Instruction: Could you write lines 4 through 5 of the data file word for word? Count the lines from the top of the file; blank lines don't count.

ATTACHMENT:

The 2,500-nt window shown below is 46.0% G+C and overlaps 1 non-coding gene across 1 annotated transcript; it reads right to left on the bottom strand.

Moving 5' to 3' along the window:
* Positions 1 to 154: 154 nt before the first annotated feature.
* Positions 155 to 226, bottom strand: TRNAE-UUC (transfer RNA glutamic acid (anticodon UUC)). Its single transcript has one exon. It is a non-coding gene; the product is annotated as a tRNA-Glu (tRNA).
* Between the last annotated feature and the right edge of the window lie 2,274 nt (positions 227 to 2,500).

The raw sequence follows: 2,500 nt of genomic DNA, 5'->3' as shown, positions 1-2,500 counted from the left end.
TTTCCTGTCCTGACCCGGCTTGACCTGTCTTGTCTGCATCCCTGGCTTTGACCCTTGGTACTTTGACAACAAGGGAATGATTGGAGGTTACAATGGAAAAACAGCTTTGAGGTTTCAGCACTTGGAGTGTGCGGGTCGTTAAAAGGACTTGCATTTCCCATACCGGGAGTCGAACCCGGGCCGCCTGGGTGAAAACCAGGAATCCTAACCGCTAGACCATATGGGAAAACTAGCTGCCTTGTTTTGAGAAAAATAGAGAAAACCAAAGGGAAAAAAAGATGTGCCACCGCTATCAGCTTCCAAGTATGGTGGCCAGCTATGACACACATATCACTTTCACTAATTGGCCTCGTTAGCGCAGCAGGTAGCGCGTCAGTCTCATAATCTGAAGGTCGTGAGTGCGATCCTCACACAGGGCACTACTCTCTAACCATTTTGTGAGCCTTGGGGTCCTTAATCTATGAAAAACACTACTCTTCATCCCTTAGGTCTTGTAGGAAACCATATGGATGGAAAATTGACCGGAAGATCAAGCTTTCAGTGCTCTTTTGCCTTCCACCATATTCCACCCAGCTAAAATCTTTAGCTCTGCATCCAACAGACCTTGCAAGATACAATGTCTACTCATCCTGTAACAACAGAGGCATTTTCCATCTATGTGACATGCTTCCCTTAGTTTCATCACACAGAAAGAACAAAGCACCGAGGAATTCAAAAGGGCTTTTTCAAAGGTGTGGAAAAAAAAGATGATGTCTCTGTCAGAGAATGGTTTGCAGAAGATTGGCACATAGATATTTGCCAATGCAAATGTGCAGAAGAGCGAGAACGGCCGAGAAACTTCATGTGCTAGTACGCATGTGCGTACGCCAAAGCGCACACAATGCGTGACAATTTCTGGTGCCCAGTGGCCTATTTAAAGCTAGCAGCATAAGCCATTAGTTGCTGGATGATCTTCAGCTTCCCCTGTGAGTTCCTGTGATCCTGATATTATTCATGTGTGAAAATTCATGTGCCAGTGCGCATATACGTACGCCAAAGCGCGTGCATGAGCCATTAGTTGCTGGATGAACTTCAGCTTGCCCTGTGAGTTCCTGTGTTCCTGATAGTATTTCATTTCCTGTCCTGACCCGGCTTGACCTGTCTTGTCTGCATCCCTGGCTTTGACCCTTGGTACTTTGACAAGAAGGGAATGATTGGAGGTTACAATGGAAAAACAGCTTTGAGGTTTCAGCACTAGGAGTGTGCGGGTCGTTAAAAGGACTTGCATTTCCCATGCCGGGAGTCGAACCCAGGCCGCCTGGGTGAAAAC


* Positions 155 to 226, bottom strand: TRNAE-UUC (transfer RNA glutamic acid (anticodon UUC)). Its single transcript has one exon. It is a non-coding gene; the product is annotated as a tRNA-Glu (tRNA).
* Between the last annotated feature and the right edge of the window lie 2,274 nt (positions 227 to 2,500).